It has been a few months, and I’m back on the road again…this time with an upgraded Hellwig sway bar, Koni shocks, a Maxxair Fan, and a more powerful 300ah battery! VANgo will take us through parts of Wyoming (but not Yellowstone with the floods), northern Idaho and western Montana over a two month period.
My dog Annie and I pulled into Lander, Wyoming Wednesday night and found a camp spot with rock fire ring at Hugh Otte Camping Area in Shoshone National Forest. We got in just before dark and the road was not well maintained, so I took a spot a little more out in the open than I prefer. It was fine for a week day, as there weren’t too many people around.
I moved closer to some trees today, but it is near the circle drive to the pit toilet, so we shall see how many visitors I have at my campsite. Hopefully no one will park in it like they did in Idaho and Colorado! Regardless, after spending much of my last two-month road trip in Florida in parking lots, this free camping area feels like paradise.
The cell service is intermittent at best, but it is only 10 miles outside of town, close to Sinks Canyon State Park, as well as several hiking trails, including the hike to Popo Agie Falls.
Hike to Popo Agie Falls
Having been a flatlander for the past six months, we took it easy for our first hike to Popo Agie Falls. The roundtrip hike is only 3.3 miles to the base of the falls, though Annie and I added some mileage as we scrambled to the top.
The trailhead may be found near the Bruce Camp picnic area, though the parking is across the two-lane highway. Having been in the central time-zone, I awoke early and was the first one in the large parking lot which also accommodates horse trailers.
Donned in my Columbia shirt and Kuhl pants, I strapped on my favorite Deuter pack, dressed Annie in her Ruff Wear pack and headed out under partly cloudy skies. Bird songs filled the brisk air as we followed the dirt path loaded with protruding, large granite rocks. You definitely have to watch your step on this hike to keep from twisting an ankle!
The path gradually climbs through the canyon on an approximate 15 % grade. Had I been hiking in altitude regularly, I likely would have described the hike to Popo Agie Falls as easy, but I definitely felt slightly winded for my first time in 7,000 feet since last fall. As a result, I’ll call the hike moderate, which is the same description AllTrails gives it.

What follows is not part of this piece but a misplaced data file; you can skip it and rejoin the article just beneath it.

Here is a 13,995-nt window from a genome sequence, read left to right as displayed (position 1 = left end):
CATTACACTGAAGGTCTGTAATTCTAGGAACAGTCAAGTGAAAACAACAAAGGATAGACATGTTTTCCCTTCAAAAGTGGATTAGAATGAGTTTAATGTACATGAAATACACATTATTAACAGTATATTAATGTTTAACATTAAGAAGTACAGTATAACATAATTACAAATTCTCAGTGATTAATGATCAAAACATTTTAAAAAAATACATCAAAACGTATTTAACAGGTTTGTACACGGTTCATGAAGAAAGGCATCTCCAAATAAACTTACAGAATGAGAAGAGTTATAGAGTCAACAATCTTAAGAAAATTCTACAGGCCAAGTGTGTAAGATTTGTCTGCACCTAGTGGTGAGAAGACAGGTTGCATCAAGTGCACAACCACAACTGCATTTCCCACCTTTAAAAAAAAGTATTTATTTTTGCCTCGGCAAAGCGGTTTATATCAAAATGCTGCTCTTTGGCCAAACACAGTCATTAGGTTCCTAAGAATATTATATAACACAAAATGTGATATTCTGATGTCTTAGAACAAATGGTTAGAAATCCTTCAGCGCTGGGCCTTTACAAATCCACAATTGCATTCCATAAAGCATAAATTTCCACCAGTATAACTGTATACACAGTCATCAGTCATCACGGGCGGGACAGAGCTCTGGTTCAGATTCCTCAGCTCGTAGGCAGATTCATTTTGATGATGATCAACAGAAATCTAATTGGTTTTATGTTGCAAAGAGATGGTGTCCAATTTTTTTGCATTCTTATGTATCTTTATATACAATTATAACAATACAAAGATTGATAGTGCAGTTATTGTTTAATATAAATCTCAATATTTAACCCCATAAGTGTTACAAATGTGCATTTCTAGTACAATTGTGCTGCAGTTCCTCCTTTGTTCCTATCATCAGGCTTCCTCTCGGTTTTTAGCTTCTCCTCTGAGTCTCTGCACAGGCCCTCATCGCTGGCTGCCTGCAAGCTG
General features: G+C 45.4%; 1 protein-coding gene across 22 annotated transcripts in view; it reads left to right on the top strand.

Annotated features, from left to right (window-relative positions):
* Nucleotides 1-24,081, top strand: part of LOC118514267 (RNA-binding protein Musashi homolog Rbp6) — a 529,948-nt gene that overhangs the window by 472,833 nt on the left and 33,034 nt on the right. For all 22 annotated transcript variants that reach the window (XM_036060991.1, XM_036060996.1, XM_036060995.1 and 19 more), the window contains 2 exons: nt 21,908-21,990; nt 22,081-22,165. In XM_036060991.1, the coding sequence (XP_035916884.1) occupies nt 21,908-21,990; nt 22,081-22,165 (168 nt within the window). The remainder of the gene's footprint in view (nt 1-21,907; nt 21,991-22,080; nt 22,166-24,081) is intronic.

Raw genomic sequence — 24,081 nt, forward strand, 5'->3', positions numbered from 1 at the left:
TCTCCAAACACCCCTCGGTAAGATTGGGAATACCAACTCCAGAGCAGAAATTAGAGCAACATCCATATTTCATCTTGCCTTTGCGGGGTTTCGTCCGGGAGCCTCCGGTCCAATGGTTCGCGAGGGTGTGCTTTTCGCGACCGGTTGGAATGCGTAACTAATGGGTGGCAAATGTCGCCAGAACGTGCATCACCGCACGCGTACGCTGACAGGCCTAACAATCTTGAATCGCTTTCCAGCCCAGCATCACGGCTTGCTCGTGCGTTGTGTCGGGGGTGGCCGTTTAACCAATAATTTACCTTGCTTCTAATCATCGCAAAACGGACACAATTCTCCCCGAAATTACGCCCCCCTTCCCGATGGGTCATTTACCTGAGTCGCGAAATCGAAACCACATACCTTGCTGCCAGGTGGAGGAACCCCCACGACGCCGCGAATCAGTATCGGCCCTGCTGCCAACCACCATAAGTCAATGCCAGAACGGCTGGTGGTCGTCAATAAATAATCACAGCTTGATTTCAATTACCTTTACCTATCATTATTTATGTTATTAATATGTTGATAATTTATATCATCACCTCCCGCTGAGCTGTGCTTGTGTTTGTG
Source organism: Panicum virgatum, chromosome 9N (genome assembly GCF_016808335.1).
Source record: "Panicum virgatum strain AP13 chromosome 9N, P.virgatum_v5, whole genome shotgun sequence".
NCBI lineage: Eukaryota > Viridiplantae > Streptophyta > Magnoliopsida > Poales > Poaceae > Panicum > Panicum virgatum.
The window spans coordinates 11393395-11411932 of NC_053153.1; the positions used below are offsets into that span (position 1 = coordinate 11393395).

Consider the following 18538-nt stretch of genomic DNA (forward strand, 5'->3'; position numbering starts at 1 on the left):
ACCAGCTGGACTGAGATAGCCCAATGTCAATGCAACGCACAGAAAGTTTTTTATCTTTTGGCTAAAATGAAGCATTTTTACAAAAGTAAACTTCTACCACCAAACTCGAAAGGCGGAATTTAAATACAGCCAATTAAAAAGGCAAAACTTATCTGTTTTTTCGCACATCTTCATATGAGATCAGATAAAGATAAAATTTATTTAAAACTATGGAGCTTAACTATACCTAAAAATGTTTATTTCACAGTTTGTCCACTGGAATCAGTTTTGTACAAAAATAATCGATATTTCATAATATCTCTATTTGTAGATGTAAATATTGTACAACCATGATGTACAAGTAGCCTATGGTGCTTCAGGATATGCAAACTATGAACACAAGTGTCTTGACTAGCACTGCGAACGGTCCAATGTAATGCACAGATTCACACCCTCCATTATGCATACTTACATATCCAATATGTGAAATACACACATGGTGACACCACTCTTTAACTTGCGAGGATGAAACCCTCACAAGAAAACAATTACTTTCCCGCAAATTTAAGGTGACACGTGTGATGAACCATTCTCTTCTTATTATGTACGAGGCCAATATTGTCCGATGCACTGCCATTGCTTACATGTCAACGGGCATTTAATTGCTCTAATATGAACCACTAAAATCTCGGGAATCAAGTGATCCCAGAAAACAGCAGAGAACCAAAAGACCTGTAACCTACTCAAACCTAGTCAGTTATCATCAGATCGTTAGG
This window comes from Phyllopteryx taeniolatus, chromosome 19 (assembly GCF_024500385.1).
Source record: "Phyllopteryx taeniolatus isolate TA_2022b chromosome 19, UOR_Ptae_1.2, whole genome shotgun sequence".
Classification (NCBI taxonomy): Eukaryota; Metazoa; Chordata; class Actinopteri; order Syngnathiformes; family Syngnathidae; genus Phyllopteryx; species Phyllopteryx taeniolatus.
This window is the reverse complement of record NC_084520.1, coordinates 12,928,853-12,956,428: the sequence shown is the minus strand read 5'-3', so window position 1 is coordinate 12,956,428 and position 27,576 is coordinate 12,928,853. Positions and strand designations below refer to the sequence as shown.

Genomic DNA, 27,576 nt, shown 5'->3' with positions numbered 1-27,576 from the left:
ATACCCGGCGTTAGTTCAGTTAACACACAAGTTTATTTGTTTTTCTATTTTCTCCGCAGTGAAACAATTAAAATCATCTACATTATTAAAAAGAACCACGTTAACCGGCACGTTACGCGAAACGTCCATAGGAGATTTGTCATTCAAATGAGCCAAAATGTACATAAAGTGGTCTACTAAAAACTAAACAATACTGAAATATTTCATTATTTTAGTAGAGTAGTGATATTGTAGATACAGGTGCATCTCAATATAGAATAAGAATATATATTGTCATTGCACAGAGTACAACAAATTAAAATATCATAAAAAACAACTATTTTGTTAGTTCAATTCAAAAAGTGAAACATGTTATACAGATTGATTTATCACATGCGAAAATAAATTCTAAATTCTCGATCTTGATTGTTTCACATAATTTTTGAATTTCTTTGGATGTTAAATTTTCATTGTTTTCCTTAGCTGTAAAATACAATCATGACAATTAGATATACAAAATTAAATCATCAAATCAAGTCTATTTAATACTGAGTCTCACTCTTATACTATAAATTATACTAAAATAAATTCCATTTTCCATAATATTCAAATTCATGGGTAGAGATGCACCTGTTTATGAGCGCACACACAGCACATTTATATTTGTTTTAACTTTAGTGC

Late June treated me and Annie to red, pink, white, yellow, and purple wildflowers lining the trail. Sadly, wildflower names escape me at the beginning of each hiking season, but I can recall balsam root and Indian paintbrush!
Annie loved trotting along the path and really wanted to chase the bunny and the marmot, but she behaved. Fortunately, she didn’t see the deer that meandered through our campsite or the several pronghorn and deer that ran across the road last night, or she would have been busy barking!
Most of the hike travels across open terrain with little sun protection until you reach the base of the falls. The numerous cascades tumble down the canyon wall across the Popo Agie River from the viewing point.
Popo Agie Falls
Being a waterfall lover, I took in several views of the Popo Agie Falls, the first being from across the canyon with a view of multiple cascades.
Then Annie and I followed the bridge through the aspen and found a bench for another lookout point. Next we scrambled up the right side of the falls. Annie was much faster at this, but it was an easy climb over trail and large boulders. I only needed my hand once or twice, so I hesitate calling it a scramble, though this was when I realized I had forgotten my hiking pole!
The right-side hike provided a close-up view of one section of the Popo Agie Falls. In a photo, you’d think it was a completely separate waterfall, which really drew me in! My curiosity led me up high to a pine forest strewn with fallen trees. I had hoped to look down from the top but the trees blocked most the view and the ground started getting soggy. Consequently, I turned around and spent more time admiring the falls from afar as the sun poked out of the clouds.
Annie and I only saw two hiking groups by the time we returned to the trailhead, a total of five people. Of course, we were finished by 8:30am, so we certainly beat any crowds. While I generally don’t love hiking through sagebrush terrain, I really enjoyed this hike with the variety of canyon rock formations, flowers, the river and waterfall.
I found myself appreciating the small things after 9-month hiatus from the mountains. Now I understand why some of my flatlander friends stop for photos every two minutes! More hikes to follow…stay tuned! ETB